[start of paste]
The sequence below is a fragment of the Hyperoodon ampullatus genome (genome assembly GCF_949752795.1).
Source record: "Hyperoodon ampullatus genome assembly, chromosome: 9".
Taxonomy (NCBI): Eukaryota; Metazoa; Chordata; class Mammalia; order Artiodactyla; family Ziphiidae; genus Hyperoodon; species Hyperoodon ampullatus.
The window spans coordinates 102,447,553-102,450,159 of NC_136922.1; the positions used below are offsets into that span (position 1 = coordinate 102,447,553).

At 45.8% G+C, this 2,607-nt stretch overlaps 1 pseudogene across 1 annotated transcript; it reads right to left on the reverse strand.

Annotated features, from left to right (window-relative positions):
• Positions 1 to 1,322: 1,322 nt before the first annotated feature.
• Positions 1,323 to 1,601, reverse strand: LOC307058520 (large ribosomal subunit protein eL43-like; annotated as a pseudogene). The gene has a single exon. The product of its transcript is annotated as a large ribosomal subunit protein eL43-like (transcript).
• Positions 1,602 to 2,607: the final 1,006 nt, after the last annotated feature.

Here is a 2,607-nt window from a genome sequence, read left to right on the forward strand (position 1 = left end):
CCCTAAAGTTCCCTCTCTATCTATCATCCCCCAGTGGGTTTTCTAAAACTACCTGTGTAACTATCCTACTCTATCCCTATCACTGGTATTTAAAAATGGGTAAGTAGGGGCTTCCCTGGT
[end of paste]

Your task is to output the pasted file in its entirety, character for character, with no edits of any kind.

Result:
The sequence below is a fragment of the Hyperoodon ampullatus genome (genome assembly GCF_949752795.1).
Source record: "Hyperoodon ampullatus genome assembly, chromosome: 9".
Taxonomy (NCBI): Eukaryota; Metazoa; Chordata; class Mammalia; order Artiodactyla; family Ziphiidae; genus Hyperoodon; species Hyperoodon ampullatus.
The window spans coordinates 102,447,553-102,450,159 of NC_136922.1; the positions used below are offsets into that span (position 1 = coordinate 102,447,553).

At 45.8% G+C, this 2,607-nt stretch overlaps 1 pseudogene across 1 annotated transcript; it reads right to left on the reverse strand.

Annotated features, from left to right (window-relative positions):
• Positions 1 to 1,322: 1,322 nt before the first annotated feature.
• Positions 1,323 to 1,601, reverse strand: LOC307058520 (large ribosomal subunit protein eL43-like; annotated as a pseudogene). The gene has a single exon. The product of its transcript is annotated as a large ribosomal subunit protein eL43-like (transcript).
• Positions 1,602 to 2,607: the final 1,006 nt, after the last annotated feature.

Here is a 2,607-nt window from a genome sequence, read left to right on the forward strand (position 1 = left end):
CCCTAAAGTTCCCTCTCTATCTATCATCCCCCAGTGGGTTTTCTAAAACTACCTGTGTAACTATCCTACTCTATCCCTATCACTGGTATTTAAAAATGGGTAAGTAGGGGCTTCCCTGGT